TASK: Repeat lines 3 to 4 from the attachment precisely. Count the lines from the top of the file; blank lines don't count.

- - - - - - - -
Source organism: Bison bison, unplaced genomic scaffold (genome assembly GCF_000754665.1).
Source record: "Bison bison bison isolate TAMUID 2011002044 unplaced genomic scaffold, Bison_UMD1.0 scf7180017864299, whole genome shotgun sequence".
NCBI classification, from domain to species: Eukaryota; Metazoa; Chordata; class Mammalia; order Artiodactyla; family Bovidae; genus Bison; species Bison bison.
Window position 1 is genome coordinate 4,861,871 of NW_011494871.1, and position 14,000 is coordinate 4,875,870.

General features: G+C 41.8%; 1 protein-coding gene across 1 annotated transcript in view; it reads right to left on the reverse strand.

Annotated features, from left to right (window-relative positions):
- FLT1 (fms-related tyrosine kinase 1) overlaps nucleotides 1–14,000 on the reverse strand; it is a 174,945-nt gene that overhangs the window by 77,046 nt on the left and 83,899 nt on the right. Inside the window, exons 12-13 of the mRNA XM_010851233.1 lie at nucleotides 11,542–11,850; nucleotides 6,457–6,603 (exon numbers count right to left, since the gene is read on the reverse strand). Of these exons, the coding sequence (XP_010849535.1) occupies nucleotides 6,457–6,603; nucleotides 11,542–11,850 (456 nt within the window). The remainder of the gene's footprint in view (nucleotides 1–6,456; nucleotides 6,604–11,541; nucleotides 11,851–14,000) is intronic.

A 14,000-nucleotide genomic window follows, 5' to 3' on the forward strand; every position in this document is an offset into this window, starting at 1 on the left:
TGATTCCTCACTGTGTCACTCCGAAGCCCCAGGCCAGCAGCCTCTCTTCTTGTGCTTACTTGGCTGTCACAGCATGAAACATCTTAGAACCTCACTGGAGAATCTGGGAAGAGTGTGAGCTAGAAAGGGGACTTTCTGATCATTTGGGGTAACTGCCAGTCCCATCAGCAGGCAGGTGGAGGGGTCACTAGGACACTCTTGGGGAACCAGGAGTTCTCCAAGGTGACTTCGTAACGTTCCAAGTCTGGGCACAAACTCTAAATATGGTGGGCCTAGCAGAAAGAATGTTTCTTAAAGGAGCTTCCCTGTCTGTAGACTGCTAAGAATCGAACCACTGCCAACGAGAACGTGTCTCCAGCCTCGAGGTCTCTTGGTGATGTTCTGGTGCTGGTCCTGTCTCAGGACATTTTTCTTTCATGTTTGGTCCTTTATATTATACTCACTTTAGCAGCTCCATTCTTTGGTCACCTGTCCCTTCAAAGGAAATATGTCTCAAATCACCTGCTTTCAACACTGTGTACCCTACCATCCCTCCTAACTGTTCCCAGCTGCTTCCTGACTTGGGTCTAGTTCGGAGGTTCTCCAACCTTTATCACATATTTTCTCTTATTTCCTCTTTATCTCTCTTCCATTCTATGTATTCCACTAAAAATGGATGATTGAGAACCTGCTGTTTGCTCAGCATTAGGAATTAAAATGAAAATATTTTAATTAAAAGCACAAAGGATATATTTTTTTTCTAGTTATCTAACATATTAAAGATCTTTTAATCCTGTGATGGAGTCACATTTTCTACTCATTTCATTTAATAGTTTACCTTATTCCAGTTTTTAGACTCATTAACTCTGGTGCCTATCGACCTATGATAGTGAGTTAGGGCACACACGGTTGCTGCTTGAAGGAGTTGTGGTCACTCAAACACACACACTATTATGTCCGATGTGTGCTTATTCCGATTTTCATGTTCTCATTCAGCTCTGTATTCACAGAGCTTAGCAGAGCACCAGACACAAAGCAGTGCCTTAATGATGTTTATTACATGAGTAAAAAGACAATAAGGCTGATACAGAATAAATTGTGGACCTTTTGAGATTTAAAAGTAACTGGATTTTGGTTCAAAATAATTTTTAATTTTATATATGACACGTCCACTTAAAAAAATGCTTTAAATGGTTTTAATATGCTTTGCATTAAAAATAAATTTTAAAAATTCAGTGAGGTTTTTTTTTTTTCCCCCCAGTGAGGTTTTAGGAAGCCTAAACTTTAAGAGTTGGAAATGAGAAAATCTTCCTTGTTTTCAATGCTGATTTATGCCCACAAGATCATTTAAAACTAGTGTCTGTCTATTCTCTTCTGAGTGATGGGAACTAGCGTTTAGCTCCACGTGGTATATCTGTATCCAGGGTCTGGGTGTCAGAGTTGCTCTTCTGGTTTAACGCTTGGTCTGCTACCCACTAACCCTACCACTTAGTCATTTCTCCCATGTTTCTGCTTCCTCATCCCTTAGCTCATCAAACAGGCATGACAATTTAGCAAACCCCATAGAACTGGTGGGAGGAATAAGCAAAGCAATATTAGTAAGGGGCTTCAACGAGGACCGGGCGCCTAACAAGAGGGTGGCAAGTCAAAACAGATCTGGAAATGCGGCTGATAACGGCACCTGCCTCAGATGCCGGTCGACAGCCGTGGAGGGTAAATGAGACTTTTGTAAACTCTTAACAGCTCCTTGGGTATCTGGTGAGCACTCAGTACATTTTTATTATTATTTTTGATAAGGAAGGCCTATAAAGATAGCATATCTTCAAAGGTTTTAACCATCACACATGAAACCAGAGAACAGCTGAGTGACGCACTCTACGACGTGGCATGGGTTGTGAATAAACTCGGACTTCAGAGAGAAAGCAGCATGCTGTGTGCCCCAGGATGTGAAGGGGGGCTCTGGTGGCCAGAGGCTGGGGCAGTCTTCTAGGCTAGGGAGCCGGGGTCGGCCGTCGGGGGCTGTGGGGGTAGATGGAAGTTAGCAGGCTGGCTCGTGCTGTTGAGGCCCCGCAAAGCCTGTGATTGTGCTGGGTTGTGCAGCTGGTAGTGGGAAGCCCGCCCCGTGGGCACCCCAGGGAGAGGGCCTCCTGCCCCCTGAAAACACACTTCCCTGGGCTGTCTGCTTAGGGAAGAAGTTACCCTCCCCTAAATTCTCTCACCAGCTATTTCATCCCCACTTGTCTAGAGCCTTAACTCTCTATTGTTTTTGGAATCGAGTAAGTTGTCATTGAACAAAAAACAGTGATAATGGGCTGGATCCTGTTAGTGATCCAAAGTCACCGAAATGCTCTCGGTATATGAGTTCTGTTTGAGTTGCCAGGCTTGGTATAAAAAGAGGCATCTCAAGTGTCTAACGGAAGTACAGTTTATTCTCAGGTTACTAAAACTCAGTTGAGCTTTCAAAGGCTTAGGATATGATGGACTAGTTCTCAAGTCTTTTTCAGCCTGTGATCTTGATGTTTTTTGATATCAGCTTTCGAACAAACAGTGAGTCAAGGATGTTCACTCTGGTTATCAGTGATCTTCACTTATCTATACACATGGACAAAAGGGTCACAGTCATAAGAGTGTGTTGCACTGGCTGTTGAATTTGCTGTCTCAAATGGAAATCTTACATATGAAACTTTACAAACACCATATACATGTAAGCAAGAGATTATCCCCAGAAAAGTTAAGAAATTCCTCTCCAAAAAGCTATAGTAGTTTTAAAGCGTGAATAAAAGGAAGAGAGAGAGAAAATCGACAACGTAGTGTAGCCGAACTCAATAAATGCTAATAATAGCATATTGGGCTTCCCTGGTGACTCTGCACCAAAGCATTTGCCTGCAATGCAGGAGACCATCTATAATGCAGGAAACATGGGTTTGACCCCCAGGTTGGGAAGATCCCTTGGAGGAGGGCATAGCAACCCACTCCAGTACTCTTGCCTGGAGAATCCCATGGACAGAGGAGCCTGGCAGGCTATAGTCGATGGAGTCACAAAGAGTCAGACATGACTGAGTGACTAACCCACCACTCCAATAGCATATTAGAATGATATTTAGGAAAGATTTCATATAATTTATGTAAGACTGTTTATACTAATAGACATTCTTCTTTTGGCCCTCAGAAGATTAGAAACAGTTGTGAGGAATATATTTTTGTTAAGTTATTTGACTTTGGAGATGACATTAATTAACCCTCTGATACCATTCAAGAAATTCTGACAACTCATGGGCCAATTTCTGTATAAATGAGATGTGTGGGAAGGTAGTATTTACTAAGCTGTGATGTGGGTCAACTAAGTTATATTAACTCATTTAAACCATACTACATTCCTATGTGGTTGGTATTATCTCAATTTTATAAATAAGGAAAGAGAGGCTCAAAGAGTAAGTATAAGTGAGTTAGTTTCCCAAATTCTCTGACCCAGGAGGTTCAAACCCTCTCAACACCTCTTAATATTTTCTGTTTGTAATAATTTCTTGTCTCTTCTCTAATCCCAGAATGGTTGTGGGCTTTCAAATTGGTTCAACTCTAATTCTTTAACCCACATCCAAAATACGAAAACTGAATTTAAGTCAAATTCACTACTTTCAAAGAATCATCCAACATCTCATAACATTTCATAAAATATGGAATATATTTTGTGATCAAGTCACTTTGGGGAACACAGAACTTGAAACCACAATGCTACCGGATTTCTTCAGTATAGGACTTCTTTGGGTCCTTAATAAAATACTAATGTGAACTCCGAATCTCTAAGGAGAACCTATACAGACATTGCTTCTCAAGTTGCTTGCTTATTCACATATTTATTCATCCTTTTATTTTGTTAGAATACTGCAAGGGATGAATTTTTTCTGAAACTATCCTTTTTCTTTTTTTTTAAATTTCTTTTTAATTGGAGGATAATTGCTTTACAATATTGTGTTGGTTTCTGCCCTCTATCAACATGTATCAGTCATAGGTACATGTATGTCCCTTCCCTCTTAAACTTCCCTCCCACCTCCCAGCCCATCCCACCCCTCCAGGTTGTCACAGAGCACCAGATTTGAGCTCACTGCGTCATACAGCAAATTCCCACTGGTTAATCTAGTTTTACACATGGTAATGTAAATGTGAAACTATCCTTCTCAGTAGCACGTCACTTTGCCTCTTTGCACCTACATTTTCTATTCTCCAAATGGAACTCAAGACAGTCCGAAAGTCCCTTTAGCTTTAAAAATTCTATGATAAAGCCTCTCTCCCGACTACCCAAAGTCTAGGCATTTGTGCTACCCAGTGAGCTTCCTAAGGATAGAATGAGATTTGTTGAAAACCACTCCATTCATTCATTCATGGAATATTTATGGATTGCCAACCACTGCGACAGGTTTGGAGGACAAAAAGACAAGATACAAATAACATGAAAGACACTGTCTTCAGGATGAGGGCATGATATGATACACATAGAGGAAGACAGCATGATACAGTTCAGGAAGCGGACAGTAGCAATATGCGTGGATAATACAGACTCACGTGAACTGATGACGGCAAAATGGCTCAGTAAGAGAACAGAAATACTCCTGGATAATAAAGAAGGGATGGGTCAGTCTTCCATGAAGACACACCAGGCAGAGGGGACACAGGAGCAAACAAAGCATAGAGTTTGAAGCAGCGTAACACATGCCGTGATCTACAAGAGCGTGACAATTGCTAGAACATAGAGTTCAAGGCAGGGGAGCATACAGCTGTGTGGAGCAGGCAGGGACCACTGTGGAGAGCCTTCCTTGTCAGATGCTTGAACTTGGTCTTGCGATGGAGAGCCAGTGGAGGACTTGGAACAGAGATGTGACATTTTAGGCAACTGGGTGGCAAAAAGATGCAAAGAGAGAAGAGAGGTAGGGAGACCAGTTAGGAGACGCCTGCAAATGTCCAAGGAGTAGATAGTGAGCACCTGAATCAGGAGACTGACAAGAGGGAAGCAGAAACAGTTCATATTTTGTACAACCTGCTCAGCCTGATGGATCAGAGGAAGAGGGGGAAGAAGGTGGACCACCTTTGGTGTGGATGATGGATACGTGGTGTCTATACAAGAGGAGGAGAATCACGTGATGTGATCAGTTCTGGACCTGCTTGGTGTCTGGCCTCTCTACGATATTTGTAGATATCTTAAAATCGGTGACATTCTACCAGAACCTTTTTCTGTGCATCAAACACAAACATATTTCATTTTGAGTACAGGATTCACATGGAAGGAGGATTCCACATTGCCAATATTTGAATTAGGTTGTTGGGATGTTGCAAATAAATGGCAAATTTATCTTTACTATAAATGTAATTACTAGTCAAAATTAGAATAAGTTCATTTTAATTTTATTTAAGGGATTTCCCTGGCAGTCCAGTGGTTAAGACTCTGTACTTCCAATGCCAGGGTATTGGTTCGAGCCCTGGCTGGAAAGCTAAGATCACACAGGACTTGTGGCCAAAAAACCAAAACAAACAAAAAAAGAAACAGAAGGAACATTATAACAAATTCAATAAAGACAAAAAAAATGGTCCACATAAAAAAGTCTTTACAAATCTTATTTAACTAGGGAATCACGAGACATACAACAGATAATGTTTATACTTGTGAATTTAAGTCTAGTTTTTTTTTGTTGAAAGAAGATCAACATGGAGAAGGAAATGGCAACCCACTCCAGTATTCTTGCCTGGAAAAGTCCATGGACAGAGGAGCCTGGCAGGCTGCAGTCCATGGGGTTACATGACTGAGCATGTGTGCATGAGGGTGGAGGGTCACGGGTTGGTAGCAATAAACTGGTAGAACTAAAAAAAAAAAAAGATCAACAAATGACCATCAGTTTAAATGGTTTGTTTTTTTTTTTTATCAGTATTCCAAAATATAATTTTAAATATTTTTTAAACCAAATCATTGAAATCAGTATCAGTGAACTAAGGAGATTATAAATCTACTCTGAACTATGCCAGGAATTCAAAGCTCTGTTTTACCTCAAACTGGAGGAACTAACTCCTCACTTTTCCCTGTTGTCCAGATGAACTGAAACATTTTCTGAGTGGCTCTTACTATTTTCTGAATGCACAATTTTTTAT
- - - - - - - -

NCBI classification, from domain to species: Eukaryota; Metazoa; Chordata; class Mammalia; order Artiodactyla; family Bovidae; genus Bison; species Bison bison.
Window position 1 is genome coordinate 4,861,871 of NW_011494871.1, and position 14,000 is coordinate 4,875,870.